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Wednesday, August 14, 2019

X-amining Astonishing X-Men #4

"Holocaust"
June 1995

In a Nutshell
The X-Men defeat Holocaust.

Plot/Dialogue: Scott Lobdell
Pencils: Joe Madureira
Inks: Townsend/Milgrom
Letters: Starkings/Comicraft
Colors: Steve Buccellato
Separations: Digital Chameleon
Editor: Bob Harras

Plot
Enraged, Blink attacks Holocaust, chipping away at his armor with teleportation micro-strikes before dropping him into a vat of chemicals. Meanwhile, Apocalypse taunts a captive Magneto. Back at the Infinite Processing Plant, the X-Men stop the execution of Holocaust's human prisoners just as Holocaust emerges from the vat. Posing as Morph, Rogue is able to absorb a portion of his power, weakening him, before fighting him to a standstill. Holocaust positions himself and Rogue over a teleportation platform, hoping to bring her with him to Apocalypse's citadel, but as he teleports out, Iceman arrives and pulls Rogue away. He tells her he was sent by Quicksilver to bring back her team, and Rogue declares that tonight, one way or another, the age of Apocalypse is over.

Firsts and Other Notables
The issue concludes with Rogue declaring the Age of Apocalypse is over, in one of those badass action movie beats. But also, the AoA is over for this book as of that panel, as this is the last issue of the series.


Iceman, dispatched by Quicksilver in Amazing X-Men #3 to find Rogue’s team, turns up in this issue.


Sabretooth also turns up alive and well.


Through the Looking Glass
Apparently, TV no longer exists in the Age of Apocalypse.


A Work in Progress
Apocalypse taunts a captive Magneto throughout the issue.


Holocaust in turn taunts Rogue with the news of Magneto’s capture.


Holocaust calls himself the First Horseman of Apocalypse.

Morph morphs into Charles in order to get Rogue’s attention.


Austin's Analysis
As a series, Astonishing X-Men is, ultimately, one of the most insular of all the "Age of Apocalypse" books. Whereas the general umbrella plot of most of the books is "Magneto assigns the title characters a mission in service of the larger 'bring back a better reality'" effort (with X-Man doing its own thing while Weapon X & Factor X focus on events from the perspectives of humans and the upper echelons of Apocalypse's regime, respectively), the mission the characters in this series undertake has nothing to do with that larger plot. Instead, it's a more standard "X-Men work to stop a specific bad guy plot" kind of thing, with its connection to the larger storyline only name-checked in this final issue.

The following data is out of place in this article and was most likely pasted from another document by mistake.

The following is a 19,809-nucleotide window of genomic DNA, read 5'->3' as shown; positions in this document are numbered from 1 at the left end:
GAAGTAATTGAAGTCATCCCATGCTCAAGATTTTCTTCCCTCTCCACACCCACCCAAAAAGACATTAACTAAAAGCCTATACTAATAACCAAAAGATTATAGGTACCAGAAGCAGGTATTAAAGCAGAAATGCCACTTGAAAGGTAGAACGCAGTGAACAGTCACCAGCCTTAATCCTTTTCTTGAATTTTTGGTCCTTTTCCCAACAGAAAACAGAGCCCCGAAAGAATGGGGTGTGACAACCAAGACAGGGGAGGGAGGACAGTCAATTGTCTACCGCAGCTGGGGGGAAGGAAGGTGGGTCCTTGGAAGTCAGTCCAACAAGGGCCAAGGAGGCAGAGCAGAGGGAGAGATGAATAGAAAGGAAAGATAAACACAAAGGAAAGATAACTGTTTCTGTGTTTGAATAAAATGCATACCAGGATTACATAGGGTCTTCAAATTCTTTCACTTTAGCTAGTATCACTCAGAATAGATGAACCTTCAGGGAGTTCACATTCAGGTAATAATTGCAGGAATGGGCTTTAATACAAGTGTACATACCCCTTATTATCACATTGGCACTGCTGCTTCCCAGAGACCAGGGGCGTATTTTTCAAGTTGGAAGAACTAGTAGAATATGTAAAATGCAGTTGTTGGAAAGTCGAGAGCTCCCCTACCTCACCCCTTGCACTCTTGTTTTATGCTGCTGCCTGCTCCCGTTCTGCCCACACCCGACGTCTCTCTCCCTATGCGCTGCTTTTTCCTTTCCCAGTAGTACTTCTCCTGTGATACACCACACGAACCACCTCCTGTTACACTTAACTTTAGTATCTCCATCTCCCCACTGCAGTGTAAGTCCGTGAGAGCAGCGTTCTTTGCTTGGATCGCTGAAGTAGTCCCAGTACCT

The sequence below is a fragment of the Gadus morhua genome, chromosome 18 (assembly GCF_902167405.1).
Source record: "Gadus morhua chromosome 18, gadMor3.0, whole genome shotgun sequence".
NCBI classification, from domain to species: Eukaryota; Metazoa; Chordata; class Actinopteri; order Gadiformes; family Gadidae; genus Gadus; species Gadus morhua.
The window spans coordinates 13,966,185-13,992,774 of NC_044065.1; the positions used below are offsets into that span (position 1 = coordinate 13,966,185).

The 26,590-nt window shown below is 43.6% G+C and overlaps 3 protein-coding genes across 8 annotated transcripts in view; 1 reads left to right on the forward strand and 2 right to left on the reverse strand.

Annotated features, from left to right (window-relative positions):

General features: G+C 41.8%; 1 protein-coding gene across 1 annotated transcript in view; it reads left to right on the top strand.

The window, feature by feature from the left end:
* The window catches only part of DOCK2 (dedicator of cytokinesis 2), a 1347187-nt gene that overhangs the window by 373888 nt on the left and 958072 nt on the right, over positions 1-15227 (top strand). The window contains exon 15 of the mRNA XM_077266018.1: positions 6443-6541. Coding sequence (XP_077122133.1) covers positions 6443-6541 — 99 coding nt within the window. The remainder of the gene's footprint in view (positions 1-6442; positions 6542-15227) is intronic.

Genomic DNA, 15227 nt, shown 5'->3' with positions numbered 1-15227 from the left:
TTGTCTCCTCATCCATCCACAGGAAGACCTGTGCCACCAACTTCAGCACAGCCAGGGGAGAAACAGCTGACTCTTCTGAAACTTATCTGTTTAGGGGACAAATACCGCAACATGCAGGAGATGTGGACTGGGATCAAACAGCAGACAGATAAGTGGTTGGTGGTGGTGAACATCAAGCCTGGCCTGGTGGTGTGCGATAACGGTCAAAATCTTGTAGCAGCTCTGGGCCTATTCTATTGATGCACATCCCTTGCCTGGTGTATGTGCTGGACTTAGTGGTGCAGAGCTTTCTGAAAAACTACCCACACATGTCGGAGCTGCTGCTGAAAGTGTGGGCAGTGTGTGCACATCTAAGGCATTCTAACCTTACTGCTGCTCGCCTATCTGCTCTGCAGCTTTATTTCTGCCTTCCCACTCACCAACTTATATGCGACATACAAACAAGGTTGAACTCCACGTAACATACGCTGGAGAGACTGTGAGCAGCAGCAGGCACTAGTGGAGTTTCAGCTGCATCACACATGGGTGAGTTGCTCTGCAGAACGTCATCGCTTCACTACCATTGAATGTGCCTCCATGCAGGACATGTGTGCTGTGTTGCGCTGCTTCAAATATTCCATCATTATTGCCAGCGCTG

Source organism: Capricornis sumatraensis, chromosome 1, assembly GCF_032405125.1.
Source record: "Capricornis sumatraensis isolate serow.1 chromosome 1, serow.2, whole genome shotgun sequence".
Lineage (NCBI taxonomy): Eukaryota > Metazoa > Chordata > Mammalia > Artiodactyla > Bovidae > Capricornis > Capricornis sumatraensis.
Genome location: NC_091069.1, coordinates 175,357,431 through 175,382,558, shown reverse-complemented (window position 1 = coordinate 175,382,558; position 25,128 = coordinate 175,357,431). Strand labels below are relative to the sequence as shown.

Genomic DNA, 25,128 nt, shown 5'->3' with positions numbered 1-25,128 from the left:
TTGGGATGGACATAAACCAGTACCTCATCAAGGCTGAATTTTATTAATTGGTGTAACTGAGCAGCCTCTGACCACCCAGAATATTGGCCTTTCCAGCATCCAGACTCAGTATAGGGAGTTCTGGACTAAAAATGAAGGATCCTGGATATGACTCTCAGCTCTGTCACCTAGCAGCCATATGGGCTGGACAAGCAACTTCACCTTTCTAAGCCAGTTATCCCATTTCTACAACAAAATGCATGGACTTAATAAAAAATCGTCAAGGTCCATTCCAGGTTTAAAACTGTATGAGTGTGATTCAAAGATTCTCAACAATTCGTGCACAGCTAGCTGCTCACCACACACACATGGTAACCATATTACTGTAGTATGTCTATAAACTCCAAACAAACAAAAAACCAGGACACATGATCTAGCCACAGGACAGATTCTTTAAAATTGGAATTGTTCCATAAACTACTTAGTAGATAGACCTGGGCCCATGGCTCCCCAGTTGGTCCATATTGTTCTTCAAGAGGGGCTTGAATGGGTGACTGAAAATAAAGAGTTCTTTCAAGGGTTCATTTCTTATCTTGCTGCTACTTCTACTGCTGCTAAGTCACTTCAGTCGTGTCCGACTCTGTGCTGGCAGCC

As a result, this is the book that, of all the others, reads the most like what an ongoing X-Men series would look like set in an Age of Apocalypse reality where the existence of another reality and the means to restore it weren't known. Which isn't a bad thing; for one, it gives more room for the characterization & art to shine (it's no surprise that Blink, Sabretooth & Morph have lives beyond this story, as all three leave lasting impressions here, while the juxtaposition between Madureira's clean, anime-esque art & the dark setting helps elevate the series). But it does leave the book feeling somewhat cutoff from the grand, reality-altering happenings elsewhere in the larger story, and therefore somewhat diminished despite itself. 

Next Issue
Tomorrow, brother fights brother in Factor X #4. Friday, the human armada launches in Weapon X #4. Next week, Amazing X-Men #4.

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